The prevalence of substance abuse and dependence in our society has produced a demand for professionals capable of conducting methodologically sound research. Particularly germane to this need is the fact that substance use and abuse often occurs in conjunction with a mental health disorder. Therefore, professionals must be cognizant of both the mental health and physical aspects of substance use and abuse. For the past 14 and one half years, the substance abuse training program at the Medical University of South Carolina (MUSC) has been training professionals who are cognizant of multiple dimensions of the problem. The goals of the training program are to produce well-rounded individuals: (1) who are knowledgeable about the basic science and clinical aspects of substance abuse;(2) who are familiar with treatment strategies, and most importantly;(3) who are trained to appreciate and conduct independent research in the area of substance use, abuse, and dependence. Support to continue this training program at the level of five postdoctoral and four predoctoral trainees per year for five years is requested. There has been tremendous growth and development of the Department of Neurosciences and the research divisions of the Department of Psychiatry and specifically, funded substance abuse research within these groups. Concomitant with this growth has been enhanced trainee interest. Therefore, it seems appropriate to request support for these trainees to participate with the highly interactive faculty in newly renovated and expanded research quarters. Since the two main sites for training are in very close proximity to one another, there is coordination of education and research effort. Coupled to the environment is a comprehensive training package incorporating didactic material, clinical experiences, field trips, and substance abuse research experience. This provides an ideal training environment. The target trainees are predoctoral and postdoctoral fellows (psychiatrists, clinical psychologists, pharmacists and/or basic scientists) who will work with clinical and basic science research faculty. Thus, interaction between clinical and basic scientists is emphasized in all aspects of the training program. The Program Directors and the participating faculty will accomplish selection of trainees. Eligible preceptors will be those with actively funded substance abuse-related research projects and matching of trainees with preceptor will be by mutual consent.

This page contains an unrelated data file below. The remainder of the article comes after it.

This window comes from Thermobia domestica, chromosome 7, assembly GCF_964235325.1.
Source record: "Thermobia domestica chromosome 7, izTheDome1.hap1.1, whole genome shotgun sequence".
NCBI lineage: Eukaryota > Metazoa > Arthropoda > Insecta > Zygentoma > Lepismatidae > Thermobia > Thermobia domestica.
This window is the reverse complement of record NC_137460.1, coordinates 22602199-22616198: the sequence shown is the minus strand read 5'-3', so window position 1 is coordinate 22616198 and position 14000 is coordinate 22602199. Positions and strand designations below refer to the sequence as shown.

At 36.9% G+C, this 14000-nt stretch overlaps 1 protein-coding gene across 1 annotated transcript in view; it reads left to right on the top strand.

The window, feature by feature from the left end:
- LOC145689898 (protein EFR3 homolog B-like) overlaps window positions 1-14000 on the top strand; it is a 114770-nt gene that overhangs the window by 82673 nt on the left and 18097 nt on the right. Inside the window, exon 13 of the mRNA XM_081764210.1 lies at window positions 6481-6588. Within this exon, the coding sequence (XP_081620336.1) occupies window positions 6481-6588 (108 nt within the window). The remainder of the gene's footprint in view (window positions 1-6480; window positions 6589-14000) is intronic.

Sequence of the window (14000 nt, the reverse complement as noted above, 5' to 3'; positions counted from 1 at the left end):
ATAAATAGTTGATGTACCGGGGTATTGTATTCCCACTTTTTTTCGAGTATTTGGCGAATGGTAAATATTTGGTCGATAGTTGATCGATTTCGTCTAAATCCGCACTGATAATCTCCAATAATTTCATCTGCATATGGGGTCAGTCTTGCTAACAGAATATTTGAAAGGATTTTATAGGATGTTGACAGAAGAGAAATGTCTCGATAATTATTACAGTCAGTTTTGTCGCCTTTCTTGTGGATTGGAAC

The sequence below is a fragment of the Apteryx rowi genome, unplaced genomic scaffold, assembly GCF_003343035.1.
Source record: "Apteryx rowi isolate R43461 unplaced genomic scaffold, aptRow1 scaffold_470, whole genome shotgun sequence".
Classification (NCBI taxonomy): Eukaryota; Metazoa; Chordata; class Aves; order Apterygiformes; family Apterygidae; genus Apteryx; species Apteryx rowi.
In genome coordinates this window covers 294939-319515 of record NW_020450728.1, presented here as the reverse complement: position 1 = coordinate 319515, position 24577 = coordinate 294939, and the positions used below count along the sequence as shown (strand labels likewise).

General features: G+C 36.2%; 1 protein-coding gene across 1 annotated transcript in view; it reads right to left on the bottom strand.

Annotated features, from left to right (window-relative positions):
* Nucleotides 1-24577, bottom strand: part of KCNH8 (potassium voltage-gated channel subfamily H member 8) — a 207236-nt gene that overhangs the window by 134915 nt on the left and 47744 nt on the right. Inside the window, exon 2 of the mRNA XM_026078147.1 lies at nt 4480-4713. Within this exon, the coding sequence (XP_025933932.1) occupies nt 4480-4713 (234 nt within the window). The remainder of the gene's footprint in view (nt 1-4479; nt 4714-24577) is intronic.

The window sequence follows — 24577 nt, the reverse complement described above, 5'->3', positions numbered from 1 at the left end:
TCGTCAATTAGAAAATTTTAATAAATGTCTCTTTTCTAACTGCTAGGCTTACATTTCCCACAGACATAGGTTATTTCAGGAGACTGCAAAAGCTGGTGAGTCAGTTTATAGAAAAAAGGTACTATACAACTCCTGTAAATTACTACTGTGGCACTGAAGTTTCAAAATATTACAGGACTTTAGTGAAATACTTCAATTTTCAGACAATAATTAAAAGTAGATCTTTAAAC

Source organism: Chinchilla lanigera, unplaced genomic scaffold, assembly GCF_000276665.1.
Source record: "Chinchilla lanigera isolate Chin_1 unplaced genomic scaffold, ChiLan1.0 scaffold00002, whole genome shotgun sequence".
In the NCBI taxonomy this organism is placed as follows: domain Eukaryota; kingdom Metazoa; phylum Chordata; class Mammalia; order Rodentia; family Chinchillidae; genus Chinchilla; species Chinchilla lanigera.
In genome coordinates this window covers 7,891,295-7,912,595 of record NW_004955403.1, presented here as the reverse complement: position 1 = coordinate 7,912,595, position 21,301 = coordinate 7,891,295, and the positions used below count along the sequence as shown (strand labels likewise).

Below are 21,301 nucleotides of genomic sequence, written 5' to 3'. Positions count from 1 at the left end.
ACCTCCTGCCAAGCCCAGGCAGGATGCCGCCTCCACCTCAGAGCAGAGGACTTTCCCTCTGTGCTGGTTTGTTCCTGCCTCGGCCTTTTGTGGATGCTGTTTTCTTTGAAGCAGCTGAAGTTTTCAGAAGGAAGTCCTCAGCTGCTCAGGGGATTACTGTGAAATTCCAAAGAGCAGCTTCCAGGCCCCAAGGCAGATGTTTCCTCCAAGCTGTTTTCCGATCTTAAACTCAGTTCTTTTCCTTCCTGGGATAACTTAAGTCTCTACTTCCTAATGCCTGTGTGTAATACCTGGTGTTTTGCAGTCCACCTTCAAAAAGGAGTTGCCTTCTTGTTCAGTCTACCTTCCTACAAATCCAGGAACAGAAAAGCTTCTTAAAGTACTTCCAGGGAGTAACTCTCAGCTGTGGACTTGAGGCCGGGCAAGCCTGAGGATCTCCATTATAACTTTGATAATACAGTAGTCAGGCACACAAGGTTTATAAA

National Institute of Health (NIH)
National Institute on Drug Abuse (NIDA)
Institutional National Research Service Award (T32)
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Special Emphasis Panel (ZDA1-MXS-M (20))
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Babecki, Beth
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Medical University of South Carolina
Schools of Medicine
United States
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